B.C. postal workers robbed, delivery truck hijacked
CTV British Columbia
Published Wednesday, November 28, 2012 7:30PM PST
Last Updated Wednesday, November 28, 2012 9:09PM PST
Two postal workers were robbed this week while delivering mail in Surrey, and Mounties believe holiday parcels may have been the intended targets.
One Canada Post employee’s delivery truck was carjacked on Cyber Monday, and a letter carrier was accosted on the street in Whalley the next day.
RCMP Cpl. Bert Paquet called the crimes “very unusual,” and suggested they may have been hatched as an attempt to take advantage of Christmas gift-giving.
“We’re ramping up to a holiday season. [That means] more parcels, packages and letters that might have some money or valuables in it,” Paquet said.
“We believe that maybe the motive is to obtain mailbox keys to gain access.”
The first postal worker attacked was Dan Kindred, who was yanked from his parked truck while trying to make a delivery.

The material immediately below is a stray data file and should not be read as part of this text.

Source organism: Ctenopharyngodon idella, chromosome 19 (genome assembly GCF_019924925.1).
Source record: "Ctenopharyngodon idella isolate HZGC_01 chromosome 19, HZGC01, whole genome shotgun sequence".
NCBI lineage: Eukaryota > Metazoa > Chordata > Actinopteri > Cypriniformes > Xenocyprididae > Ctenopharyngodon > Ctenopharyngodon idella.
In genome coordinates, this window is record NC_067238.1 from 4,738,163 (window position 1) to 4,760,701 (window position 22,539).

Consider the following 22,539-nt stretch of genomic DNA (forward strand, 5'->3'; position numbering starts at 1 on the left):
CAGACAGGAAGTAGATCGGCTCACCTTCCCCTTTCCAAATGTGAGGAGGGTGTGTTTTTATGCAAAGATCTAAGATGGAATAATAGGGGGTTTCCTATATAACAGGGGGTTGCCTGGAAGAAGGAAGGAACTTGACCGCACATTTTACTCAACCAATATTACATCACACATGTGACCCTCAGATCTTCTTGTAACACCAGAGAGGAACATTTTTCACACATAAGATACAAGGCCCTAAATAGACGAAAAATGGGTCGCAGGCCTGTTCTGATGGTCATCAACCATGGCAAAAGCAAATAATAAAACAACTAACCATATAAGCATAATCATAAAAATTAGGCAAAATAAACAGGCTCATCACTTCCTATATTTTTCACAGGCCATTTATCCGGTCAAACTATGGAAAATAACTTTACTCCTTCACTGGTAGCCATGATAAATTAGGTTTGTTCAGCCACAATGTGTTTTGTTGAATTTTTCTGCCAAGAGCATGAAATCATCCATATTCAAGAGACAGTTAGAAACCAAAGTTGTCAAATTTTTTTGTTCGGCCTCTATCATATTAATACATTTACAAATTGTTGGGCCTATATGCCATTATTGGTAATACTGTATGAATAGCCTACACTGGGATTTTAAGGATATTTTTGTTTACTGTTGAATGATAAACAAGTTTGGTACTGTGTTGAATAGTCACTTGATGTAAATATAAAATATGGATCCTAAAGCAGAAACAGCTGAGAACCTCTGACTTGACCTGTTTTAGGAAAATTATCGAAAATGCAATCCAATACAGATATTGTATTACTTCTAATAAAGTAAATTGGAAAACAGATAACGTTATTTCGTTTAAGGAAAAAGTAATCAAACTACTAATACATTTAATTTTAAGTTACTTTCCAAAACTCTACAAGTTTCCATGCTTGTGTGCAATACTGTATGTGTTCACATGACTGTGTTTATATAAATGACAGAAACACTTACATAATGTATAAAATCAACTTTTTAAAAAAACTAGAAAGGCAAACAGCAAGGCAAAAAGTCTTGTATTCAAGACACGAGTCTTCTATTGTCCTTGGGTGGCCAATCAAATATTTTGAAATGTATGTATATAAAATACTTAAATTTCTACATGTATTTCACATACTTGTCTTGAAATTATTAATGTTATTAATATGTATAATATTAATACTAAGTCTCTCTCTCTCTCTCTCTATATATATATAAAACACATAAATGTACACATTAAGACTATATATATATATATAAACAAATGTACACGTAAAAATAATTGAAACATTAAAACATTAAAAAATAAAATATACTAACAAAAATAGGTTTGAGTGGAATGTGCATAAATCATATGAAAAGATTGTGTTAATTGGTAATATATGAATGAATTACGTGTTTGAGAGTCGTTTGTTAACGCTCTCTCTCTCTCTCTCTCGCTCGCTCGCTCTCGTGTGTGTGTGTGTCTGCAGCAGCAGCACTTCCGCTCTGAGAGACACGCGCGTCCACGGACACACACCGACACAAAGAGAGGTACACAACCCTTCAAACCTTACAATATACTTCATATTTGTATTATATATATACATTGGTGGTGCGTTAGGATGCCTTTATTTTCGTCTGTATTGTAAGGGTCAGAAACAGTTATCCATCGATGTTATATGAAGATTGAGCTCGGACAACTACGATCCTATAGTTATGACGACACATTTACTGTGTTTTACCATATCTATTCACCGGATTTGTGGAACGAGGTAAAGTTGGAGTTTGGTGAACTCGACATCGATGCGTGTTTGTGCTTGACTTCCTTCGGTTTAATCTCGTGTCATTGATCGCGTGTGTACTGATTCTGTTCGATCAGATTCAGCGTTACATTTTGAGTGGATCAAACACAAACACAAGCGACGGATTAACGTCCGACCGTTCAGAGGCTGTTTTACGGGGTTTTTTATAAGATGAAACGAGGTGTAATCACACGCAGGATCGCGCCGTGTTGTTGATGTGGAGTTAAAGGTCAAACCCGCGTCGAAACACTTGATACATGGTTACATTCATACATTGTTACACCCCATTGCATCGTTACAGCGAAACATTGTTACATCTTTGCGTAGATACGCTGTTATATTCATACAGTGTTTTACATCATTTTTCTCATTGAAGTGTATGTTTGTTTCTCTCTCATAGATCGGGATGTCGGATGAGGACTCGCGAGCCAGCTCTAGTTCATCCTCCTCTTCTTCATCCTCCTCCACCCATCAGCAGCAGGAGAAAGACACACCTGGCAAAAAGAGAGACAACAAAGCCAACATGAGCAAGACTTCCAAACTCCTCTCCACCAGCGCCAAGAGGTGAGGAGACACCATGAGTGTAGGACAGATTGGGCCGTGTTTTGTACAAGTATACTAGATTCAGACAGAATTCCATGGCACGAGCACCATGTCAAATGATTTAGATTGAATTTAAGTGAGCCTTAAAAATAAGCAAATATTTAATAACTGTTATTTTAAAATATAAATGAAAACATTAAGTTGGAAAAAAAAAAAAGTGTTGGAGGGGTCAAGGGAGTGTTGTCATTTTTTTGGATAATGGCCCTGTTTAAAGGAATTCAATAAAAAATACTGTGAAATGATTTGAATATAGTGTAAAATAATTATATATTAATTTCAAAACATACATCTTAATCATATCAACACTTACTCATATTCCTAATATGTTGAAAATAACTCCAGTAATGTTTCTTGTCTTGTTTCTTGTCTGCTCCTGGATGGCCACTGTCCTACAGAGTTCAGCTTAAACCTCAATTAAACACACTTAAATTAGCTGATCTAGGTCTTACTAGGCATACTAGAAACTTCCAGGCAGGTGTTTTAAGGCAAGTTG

He fought back, but wound up with a broken wrist, as well as aches in his head and hip.
“I grabbed onto the truck, he started driving away,” said Paquet, who ran alongside the vehicle until it turned a street corner.
“We went about halfway down 55 Avenue and then he pulled out a can of mace from under his jacket… that’s when I let go.”
Mounties say the truck was recovered shortly after and they are working with Canada Post to determine whether any parcels are missing.
The next robbery occurred on the street when two crooks in a car pulled up to a female carrier, threatened her with pepper spray and demanded she hand over her keys.
She complied, and managed to get away uninjured.
The postal workers’ union said the robbers' motivation may also have had to do with Cyber Monday, when millions of Canadians are estimated to have made online purchases – many of which travel through Canada Post.
Union representatives urged anyone who sees something suspicious in their neighbourhoods, such as a mail carrier or truck being followed, to call police immediately.
With a report from CTV British Columbia’s St. John Alexander